In February of 1910, two trains set out to cross the Cascade Mountains of Washington state, steaming from Spokane to Seattle through the remote Stevens Pass. That the Great Northern Railway could build and maintain such a route was heralded as an example of man's triumph over nature but nature had not yet begun to fight. Within hours, both trains would become trapped in the middle of the stark and desolate pass, caught by a snowstorm greater than any recorded to that day. By the time the ordeal was over, both trains lay crushed by a massive avalanche, and nearly 100 passengers, crew and railroad workers lay dead under the snow. The White Cascade: The Great Northern Railway Disaster and America's Deadliest Avalanche tells their story and the story of those few who survived, as well as that of the railroad men who struggled to free the trains only to have their efforts thwarted and their wisest choice turned into the worst mistake of all.

The book surges along with the inexorable pull of a suspense novel. Gary Krist uses letters and journals of the victims as well as court documents and (often unreliable) newspaper accounts to great effect, reproducing both the conversations and thoughts of the victims and their would-be rescuers. The result produces a dramatic arc that builds in tension as the inevitable disaster approaches, allowing the reader to connect with the participants and become concerned about their fates. The characters themselves are fascinating, a mixture of the heroic and the callous, caught in a battle of man and his machines against the might of nature. The story of the disaster is also linked to the story of the American railroad system and the famous (and sometimes infamous) industry barons who built it, a connection Krist explores with an objective eye, never losing sight of the human drama of the event itself.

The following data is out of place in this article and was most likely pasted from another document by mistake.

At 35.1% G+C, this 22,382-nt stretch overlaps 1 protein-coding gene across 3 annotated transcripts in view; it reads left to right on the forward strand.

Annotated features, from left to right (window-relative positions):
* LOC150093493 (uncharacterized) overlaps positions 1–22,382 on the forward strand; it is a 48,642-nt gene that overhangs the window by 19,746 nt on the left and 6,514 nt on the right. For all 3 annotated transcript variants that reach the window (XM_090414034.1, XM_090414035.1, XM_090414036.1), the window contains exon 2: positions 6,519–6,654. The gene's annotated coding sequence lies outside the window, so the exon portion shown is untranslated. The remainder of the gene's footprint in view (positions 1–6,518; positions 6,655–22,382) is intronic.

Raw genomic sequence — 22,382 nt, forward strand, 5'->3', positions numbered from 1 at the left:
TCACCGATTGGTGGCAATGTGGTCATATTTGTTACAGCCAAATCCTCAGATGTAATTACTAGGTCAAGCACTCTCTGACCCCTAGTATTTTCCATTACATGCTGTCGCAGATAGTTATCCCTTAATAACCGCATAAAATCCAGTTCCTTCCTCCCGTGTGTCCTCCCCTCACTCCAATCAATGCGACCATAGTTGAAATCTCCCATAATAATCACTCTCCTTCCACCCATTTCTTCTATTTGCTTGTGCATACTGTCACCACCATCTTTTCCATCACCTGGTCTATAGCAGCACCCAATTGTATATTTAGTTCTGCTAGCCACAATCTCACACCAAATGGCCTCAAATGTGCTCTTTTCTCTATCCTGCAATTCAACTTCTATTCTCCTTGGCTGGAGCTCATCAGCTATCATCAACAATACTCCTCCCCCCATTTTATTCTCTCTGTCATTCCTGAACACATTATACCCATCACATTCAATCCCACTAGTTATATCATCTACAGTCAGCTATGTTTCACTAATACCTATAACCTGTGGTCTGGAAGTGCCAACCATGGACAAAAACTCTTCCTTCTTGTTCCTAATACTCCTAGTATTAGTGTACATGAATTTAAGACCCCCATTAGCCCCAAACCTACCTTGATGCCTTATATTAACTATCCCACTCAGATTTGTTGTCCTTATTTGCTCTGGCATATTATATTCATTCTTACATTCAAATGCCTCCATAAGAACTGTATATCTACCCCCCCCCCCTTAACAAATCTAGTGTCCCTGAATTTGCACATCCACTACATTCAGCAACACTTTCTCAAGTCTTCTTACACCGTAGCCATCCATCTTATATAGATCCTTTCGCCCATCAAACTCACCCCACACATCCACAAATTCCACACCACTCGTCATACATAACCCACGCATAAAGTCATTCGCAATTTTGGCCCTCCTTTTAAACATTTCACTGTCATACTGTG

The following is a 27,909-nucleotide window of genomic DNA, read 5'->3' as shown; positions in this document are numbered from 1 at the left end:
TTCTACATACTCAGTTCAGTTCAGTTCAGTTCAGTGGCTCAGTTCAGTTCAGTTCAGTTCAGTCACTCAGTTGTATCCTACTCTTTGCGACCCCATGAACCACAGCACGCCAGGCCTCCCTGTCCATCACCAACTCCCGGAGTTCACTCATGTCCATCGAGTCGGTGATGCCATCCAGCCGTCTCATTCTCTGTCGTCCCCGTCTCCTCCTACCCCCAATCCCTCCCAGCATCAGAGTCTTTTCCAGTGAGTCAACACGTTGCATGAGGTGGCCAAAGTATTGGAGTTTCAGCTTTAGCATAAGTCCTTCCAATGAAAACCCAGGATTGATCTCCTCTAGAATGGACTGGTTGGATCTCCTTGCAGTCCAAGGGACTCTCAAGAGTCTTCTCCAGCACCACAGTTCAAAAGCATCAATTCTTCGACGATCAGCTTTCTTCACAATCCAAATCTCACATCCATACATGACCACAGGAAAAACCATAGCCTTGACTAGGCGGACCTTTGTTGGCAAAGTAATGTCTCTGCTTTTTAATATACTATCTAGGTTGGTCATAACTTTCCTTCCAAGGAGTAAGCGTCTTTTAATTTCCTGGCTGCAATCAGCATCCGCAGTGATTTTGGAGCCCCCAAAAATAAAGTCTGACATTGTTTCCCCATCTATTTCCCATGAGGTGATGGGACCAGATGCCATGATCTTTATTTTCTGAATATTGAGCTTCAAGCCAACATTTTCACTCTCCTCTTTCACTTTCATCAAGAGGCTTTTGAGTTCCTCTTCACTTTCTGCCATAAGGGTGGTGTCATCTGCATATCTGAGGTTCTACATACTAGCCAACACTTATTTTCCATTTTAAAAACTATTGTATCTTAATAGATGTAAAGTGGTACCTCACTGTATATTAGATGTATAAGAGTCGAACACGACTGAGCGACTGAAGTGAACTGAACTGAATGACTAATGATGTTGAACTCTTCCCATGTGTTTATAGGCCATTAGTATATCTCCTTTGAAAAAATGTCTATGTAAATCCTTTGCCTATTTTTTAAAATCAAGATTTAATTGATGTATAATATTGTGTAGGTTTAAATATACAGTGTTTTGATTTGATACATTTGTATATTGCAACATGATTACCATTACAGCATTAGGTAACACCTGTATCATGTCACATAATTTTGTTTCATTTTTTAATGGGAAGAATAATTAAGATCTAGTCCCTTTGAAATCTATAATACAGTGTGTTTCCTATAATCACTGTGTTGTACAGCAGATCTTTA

The White Cascade offers something for readers of many genres, from history and railroad buffs to fans of disaster stories and tales of human nature. The writing is fluid, skillful and taut, consistently compelling throughout. The trip through The White Cascade is a journey worth taking. Howard Shirley writes from Franklin, Tennessee.

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